With its 18th season of music education under way and new leadership in place, the Portland Conservatory of Music launches its fall fundraising campaign this week with a sense of urgency.
The school, which operates Parish House of Woodfords Congregational Church in Portland, hopes to raise $75,000 to help balance an operating budget that runs consistently in the red and to begin to pay off lingering debt that hampers the school’s ability to grow, said board president Steve Hessert.
The school has an operating budget of $425,000 and is carrying about $100,000 in debt, Hessert said. He would like to raise enough money to pay down a large portion of that debt this year with the goal of eliminating it completely in four or five years.
“We’re hoping we raise money to meet our budget and retire past debt, and we’re putting together a plan to do that,” said Hessert. “That sum is not insurmountable, but I would much prefer to not have it or have it be more modest debt. I would say it’s important for us to be successful this year and next in raising money, but it’s not a crisis.”
Hessert has been board president for one year, and this summer the school hired Mark Tipton as it new executive director. He replaces Stephen Shiman, who led the school for two years. Tipton, who lives in Portland, worked as Shiman’s assistant for several months before being named his successor.
Beginning Monday, the school will begin a campaign to reach new donors. It is trying to raise awareness of its financial situation in hopes of stabilizing the school, which provides music education to youngsters and adults.
The focused effort to resolve the current financial shortfall is part of a larger strategic plan that also involves updating the school’s databases and financial reporting system, establishing partnerships with schools and other arts and community organizations, and updating the board’s service manual, and other related themes.
That plan may involve hiring a part-time development specialist.
Current enrollment is about 150, which is down from the previous three-year average of 230. Tipton would like to restore enrollment to the three-year average, and, ideally, increase it to 250.
The decline in enrollment heightens the financial stress and sharpens the board’s focus on fundraising. The school raises about $250,000 annually from tuition, and looks to grants, foundation support and private giving to make up the rest.
Hessert said the school needs to do a better job raising money. “I would say that we have a lot of people who are good at delivering musical education and delivering a good musical product, but we have not had the expertise to raise money,” he said.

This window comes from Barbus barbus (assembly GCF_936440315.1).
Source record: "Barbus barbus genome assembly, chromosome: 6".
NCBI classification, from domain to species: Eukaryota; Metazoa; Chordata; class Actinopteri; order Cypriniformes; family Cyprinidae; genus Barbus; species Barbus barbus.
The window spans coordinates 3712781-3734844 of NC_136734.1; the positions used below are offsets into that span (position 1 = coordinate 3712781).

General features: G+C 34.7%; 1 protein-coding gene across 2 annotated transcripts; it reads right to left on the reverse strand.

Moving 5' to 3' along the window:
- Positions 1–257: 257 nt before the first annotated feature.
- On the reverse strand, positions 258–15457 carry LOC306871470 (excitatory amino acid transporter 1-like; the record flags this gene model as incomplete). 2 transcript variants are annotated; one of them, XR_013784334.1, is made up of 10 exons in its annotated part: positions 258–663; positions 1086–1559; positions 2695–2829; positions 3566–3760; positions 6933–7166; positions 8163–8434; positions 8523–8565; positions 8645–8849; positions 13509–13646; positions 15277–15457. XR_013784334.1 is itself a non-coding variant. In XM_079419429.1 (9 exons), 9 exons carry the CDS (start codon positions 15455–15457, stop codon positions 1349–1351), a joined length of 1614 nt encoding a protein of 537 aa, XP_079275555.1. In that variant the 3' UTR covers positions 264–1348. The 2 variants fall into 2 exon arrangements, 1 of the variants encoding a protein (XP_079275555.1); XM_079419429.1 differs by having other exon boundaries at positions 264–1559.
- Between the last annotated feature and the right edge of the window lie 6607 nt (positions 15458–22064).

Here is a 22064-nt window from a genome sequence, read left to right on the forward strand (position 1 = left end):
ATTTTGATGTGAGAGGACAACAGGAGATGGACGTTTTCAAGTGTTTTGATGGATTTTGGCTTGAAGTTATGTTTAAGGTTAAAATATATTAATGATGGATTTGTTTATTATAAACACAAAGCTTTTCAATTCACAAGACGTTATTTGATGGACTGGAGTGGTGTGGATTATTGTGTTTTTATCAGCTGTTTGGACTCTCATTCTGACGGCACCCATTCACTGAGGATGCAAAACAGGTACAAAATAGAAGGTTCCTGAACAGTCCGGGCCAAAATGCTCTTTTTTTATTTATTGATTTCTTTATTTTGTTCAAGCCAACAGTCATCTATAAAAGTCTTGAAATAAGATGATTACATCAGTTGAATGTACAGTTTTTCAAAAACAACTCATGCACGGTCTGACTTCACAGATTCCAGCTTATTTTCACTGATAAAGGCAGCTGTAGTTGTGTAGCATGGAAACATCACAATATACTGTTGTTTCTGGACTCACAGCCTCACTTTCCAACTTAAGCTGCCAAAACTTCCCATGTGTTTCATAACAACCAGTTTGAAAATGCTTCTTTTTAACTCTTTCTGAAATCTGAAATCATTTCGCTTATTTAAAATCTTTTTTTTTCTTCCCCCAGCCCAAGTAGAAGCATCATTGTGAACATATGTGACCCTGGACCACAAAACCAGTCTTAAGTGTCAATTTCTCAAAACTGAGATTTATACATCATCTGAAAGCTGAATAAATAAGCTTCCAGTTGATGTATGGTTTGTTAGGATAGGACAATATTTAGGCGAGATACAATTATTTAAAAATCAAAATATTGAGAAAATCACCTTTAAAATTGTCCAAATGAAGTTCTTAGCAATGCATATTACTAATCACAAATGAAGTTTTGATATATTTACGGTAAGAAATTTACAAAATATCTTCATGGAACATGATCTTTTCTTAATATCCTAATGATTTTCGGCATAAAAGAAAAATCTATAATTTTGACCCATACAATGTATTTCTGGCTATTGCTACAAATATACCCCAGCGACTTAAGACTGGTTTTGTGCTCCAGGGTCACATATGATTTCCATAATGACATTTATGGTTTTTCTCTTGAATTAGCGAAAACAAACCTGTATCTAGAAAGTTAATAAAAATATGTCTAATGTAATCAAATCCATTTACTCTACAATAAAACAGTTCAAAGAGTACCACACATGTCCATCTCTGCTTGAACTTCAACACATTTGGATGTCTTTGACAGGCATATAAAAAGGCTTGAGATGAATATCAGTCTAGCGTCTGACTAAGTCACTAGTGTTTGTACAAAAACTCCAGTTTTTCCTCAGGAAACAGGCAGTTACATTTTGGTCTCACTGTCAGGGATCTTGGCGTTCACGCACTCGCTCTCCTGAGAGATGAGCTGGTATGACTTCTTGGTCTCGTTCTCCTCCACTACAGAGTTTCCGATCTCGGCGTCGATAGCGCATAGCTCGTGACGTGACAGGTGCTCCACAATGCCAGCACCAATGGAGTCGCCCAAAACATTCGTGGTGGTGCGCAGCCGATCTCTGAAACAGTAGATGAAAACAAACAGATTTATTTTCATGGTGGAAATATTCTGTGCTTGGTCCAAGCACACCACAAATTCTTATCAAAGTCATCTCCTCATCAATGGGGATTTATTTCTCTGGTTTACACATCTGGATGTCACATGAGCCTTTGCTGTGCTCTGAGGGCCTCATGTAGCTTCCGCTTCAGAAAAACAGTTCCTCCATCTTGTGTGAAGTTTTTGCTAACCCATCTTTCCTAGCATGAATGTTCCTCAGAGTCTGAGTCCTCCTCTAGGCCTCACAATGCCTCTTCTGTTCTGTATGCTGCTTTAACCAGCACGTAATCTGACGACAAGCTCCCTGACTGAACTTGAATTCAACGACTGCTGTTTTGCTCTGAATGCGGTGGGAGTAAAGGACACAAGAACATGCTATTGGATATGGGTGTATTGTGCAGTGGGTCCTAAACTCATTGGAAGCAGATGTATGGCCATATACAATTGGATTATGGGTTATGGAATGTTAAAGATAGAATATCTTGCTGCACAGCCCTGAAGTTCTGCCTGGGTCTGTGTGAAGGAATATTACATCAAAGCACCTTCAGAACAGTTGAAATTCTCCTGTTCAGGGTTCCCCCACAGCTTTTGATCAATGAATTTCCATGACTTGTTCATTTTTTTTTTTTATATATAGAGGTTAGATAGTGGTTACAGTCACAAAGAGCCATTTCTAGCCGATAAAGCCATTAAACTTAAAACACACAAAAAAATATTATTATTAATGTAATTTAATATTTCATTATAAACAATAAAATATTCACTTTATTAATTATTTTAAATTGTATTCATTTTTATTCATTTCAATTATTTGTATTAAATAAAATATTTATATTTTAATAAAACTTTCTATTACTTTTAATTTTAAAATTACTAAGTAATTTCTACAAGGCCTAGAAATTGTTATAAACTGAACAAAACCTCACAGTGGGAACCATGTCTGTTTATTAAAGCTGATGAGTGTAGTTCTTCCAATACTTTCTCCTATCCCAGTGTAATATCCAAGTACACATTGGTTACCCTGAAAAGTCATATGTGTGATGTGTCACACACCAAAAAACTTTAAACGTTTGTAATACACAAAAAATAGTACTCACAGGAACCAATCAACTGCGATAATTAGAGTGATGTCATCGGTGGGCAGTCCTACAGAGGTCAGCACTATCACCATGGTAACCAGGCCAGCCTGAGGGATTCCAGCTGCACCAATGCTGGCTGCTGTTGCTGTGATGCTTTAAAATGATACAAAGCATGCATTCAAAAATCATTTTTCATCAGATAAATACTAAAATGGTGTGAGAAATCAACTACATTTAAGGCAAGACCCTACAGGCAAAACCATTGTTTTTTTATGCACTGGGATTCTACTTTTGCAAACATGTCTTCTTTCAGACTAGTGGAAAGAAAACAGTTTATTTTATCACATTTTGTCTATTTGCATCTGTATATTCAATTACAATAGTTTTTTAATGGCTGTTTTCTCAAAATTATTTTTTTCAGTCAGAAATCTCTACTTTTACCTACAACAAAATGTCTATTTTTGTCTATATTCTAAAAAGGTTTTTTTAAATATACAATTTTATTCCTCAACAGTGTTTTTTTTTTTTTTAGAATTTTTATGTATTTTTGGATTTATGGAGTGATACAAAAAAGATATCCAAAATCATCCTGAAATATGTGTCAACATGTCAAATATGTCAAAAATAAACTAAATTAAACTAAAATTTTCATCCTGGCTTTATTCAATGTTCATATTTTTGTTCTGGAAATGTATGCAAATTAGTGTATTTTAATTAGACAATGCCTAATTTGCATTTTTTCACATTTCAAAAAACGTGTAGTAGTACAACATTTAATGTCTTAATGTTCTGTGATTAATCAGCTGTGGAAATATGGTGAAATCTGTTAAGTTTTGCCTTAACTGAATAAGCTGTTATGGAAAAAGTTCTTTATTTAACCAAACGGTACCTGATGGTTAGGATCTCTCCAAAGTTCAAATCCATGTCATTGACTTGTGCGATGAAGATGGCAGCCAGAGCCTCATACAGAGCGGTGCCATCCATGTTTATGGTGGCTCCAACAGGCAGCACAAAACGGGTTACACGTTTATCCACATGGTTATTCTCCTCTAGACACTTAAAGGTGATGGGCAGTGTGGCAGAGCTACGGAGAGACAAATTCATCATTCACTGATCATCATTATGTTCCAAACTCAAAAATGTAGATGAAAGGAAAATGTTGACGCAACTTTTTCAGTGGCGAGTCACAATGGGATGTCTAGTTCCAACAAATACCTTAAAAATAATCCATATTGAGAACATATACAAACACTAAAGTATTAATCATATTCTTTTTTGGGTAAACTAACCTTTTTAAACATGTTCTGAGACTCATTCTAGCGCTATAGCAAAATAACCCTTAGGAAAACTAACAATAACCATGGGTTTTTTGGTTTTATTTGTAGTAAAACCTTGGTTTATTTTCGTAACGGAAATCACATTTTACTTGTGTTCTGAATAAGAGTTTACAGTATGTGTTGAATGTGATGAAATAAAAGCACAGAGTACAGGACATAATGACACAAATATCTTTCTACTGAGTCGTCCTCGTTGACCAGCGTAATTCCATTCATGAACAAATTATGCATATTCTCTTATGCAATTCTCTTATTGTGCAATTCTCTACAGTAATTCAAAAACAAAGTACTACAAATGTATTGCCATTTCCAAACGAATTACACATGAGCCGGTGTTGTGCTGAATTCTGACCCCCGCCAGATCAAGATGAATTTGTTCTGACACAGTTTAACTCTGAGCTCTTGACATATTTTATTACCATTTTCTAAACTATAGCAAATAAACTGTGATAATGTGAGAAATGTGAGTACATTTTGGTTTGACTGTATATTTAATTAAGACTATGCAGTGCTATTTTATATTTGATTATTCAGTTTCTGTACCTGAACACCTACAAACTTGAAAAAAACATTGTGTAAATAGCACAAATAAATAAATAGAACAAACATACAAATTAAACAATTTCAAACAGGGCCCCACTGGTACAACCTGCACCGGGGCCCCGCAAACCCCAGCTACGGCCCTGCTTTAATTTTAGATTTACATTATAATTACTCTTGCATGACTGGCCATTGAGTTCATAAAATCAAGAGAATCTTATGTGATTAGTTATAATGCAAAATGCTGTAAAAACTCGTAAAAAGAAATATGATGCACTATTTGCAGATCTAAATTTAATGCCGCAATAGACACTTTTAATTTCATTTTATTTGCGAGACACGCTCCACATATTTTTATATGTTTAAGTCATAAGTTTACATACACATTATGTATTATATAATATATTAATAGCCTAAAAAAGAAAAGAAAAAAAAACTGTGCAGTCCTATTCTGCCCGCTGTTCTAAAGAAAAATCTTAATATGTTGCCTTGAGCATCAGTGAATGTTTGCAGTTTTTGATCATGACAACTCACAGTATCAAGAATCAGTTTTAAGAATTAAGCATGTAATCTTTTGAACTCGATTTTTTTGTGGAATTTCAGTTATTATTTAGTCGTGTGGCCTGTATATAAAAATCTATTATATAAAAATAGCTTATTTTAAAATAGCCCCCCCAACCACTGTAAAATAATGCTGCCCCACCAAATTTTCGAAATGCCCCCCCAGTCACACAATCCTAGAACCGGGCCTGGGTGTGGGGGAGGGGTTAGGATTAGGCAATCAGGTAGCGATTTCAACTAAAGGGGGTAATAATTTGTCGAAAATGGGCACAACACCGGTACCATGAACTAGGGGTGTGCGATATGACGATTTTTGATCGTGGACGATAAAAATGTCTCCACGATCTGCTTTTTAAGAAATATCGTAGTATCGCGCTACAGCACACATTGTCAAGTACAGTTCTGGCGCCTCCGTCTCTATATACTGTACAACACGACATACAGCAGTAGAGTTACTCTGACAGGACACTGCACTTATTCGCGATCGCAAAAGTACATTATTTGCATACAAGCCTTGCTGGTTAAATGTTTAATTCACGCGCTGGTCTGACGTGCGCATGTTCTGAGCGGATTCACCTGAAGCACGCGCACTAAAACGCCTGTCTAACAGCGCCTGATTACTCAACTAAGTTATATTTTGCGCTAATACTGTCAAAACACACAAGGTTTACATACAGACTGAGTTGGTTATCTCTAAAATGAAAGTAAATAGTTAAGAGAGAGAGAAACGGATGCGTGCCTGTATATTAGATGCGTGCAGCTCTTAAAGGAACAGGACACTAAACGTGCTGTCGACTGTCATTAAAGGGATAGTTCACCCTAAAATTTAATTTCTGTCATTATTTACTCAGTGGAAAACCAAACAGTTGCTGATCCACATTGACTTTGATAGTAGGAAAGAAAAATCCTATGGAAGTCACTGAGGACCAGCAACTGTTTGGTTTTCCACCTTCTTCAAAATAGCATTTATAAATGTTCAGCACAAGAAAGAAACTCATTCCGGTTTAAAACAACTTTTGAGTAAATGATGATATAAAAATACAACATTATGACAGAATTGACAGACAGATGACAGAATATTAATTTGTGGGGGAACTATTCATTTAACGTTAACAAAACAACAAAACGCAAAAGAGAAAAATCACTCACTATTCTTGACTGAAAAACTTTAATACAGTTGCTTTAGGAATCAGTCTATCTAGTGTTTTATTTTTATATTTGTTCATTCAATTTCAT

Tipton attributed the enrollment decline to competition. A new music school opened nearby in Portland this year, drawing some students and teachers away.
A review of the conservatory’s recent tax returns shows it has ended its fiscal years with shortfalls ranging from $37,000 in 2011, the most recent year for which tax information was available, to $46,000 in 2010.
The Portland Conservatory was established in 1995, and offers instruction in musical performance for students of all ages, from early childhood to adult. Most of its students live in southern Maine.
In addition to music education, the school hosts about 50 concerts a year, featuring students, faculty and guests. It sponsors the Noonday Concerts series at noon Thursdays at First Parish Church in Portland.
The school has about 40 instructors.
It caught the attention of the nonprofit world in 2010 when it received a gift of $300,000 as a scholarship endowment. The endowment allows the school to expand its need-based and merit scholarships, but the money cannot be used to balance the budget or pay down debt.
Given its legacy and its commitment to music education, Hessert said it’s important for the school to find a stronger fiscal footing.
A lawyer by trade, Hessert enrolled as a piano student and got involved on the board at the urging of his piano teacher.
He believes in the mission of the school and wants to help it achieve financial stability.
“With new leadership, we are more acutely aware of the financial situation, or perhaps more sensitive to it. I am told it’s not that much different than it has been in the past. We’ve been in worse shape than we are now,” he said. “I think we are going to be fine, but we need to focus on development and we need to raise money.”